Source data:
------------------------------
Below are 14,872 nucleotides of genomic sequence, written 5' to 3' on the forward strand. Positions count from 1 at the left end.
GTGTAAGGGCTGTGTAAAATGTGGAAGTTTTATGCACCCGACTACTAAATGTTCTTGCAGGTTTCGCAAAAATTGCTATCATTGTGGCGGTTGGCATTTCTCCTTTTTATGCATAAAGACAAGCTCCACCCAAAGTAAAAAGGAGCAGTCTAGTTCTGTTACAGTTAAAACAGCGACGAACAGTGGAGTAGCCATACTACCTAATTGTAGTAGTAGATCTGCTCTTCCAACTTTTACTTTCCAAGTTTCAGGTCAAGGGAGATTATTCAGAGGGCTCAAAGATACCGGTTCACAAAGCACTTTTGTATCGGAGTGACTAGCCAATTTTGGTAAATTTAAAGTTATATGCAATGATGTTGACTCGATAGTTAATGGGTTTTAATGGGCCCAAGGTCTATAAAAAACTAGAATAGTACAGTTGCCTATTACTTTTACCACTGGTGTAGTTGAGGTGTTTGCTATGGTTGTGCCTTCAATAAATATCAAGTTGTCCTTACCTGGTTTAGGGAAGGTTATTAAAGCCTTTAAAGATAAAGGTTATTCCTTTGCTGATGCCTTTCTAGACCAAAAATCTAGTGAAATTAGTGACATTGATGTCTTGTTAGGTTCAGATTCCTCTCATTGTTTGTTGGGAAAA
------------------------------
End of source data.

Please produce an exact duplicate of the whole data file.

Below are 14,872 nucleotides of genomic sequence, written 5' to 3' on the forward strand. Positions count from 1 at the left end.
GTGTAAGGGCTGTGTAAAATGTGGAAGTTTTATGCACCCGACTACTAAATGTTCTTGCAGGTTTCGCAAAAATTGCTATCATTGTGGCGGTTGGCATTTCTCCTTTTTATGCATAAAGACAAGCTCCACCCAAAGTAAAAAGGAGCAGTCTAGTTCTGTTACAGTTAAAACAGCGACGAACAGTGGAGTAGCCATACTACCTAATTGTAGTAGTAGATCTGCTCTTCCAACTTTTACTTTCCAAGTTTCAGGTCAAGGGAGATTATTCAGAGGGCTCAAAGATACCGGTTCACAAAGCACTTTTGTATCGGAGTGACTAGCCAATTTTGGTAAATTTAAAGTTATATGCAATGATGTTGACTCGATAGTTAATGGGTTTTAATGGGCCCAAGGTCTATAAAAAACTAGAATAGTACAGTTGCCTATTACTTTTACCACTGGTGTAGTTGAGGTGTTTGCTATGGTTGTGCCTTCAATAAATATCAAGTTGTCCTTACCTGGTTTAGGGAAGGTTATTAAAGCCTTTAAAGATAAAGGTTATTCCTTTGCTGATGCCTTTCTAGACCAAAAATCTAGTGAAATTAGTGACATTGATGTCTTGTTAGGTTCAGATTCCTCTCATTGTTTGTTGGGAAAA